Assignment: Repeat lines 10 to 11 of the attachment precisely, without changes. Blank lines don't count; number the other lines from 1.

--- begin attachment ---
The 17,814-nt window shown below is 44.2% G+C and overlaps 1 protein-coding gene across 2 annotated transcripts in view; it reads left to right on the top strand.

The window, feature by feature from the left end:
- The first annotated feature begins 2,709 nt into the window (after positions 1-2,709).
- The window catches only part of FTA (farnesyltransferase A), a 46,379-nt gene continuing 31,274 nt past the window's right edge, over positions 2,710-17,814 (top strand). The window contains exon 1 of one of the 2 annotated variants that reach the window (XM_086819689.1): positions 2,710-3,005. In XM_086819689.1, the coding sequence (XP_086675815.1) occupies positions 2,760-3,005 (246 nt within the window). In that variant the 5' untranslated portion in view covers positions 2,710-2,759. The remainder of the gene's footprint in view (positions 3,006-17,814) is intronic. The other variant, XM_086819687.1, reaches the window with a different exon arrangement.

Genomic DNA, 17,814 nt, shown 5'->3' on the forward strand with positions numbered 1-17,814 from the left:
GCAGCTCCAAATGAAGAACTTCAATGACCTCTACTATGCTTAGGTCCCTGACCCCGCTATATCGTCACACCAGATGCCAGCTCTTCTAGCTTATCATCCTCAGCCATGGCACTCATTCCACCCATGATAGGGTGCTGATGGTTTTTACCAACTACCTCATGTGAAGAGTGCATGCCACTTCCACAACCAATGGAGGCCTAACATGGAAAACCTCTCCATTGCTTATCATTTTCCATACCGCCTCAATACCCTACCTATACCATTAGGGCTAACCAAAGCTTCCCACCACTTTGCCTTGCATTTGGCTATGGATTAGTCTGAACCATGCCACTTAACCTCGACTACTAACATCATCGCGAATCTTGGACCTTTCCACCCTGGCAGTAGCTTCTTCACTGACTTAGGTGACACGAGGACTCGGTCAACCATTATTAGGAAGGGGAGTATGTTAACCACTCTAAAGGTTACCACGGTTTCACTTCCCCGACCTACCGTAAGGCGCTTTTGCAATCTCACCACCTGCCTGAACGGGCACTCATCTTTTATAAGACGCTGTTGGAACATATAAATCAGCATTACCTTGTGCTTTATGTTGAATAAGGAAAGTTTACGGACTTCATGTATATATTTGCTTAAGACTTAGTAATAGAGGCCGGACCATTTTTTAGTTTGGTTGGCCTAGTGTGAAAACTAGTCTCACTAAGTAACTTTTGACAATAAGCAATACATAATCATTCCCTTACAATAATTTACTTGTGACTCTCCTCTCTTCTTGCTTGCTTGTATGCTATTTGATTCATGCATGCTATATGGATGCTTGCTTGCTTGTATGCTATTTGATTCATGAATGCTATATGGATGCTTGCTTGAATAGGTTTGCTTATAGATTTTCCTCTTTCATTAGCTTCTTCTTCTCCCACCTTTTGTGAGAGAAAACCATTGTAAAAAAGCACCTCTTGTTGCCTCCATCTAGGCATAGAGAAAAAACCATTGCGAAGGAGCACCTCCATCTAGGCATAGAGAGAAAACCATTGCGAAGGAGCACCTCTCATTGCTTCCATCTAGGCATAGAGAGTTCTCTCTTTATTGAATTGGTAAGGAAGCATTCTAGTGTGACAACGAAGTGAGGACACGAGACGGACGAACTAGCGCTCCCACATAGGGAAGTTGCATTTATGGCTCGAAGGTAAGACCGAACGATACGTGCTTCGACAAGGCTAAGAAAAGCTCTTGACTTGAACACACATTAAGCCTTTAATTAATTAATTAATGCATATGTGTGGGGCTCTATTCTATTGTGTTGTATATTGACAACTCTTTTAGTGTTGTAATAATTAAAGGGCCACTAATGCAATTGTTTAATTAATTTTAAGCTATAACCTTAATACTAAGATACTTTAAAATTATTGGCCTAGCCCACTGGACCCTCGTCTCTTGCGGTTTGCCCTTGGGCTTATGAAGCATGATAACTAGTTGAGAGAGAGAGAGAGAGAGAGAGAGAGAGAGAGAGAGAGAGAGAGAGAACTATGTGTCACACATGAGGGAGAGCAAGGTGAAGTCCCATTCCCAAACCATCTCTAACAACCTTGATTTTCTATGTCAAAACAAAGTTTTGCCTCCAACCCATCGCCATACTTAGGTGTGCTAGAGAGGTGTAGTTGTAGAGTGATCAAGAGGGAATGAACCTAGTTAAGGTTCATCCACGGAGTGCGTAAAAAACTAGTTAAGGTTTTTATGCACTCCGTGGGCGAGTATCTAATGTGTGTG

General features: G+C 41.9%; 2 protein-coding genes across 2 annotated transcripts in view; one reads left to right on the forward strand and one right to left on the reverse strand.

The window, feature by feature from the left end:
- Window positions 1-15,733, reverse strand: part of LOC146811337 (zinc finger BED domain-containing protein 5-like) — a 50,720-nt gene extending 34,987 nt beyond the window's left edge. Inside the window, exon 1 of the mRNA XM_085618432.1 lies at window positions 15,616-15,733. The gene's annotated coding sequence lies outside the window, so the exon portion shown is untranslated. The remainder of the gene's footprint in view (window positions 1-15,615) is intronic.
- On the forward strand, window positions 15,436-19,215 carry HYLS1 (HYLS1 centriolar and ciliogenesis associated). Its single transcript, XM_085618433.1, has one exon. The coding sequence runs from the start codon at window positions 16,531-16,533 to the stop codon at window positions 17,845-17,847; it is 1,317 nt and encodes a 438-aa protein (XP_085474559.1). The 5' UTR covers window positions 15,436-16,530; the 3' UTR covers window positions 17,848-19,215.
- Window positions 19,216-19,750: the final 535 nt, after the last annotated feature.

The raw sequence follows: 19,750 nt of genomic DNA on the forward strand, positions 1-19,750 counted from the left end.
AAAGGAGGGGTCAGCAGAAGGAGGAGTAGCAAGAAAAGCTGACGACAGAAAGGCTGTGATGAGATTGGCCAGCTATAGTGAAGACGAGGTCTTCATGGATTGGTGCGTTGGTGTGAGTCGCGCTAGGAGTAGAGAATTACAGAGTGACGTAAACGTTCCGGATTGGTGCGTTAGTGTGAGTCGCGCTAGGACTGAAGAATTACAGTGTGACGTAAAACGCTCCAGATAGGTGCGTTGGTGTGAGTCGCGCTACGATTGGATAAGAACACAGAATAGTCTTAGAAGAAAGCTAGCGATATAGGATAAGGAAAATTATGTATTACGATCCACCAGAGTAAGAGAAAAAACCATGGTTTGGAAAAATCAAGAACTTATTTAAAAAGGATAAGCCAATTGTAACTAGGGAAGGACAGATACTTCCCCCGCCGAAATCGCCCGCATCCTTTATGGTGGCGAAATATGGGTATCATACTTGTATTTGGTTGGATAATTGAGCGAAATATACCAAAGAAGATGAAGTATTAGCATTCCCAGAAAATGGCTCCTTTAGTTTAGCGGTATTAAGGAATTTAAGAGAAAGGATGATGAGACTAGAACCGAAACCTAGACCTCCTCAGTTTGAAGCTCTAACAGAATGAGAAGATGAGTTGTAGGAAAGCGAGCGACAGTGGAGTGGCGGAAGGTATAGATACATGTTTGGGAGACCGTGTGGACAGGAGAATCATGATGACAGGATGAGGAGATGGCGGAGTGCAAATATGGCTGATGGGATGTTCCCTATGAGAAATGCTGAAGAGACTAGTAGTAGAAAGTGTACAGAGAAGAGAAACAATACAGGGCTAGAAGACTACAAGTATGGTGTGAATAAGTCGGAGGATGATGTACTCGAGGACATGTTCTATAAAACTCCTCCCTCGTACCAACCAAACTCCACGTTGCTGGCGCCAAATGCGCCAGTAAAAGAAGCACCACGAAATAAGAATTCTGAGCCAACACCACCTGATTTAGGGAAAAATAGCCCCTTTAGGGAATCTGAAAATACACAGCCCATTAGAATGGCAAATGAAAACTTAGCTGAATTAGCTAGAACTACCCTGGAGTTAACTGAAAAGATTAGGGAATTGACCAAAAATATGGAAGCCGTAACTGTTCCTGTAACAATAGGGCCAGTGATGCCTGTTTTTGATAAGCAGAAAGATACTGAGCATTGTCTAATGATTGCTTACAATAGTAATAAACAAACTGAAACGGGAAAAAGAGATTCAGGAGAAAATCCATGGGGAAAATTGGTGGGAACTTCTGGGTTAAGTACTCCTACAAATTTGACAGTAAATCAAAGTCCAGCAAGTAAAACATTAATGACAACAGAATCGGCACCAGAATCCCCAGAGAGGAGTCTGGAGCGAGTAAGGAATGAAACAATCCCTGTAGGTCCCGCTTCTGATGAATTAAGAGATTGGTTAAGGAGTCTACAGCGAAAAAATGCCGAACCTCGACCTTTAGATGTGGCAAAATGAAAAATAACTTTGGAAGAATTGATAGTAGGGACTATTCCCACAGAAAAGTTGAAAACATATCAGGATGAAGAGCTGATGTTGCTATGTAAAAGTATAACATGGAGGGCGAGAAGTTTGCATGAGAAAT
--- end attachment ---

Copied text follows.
- On the forward strand, window positions 15,436-19,215 carry HYLS1 (HYLS1 centriolar and ciliogenesis associated). Its single transcript, XM_085618433.1, has one exon. The coding sequence runs from the start codon at window positions 16,531-16,533 to the stop codon at window positions 17,845-17,847; it is 1,317 nt and encodes a 438-aa protein (XP_085474559.1). The 5' UTR covers window positions 15,436-16,530; the 3' UTR covers window positions 17,848-19,215.
- Window positions 19,216-19,750: the final 535 nt, after the last annotated feature.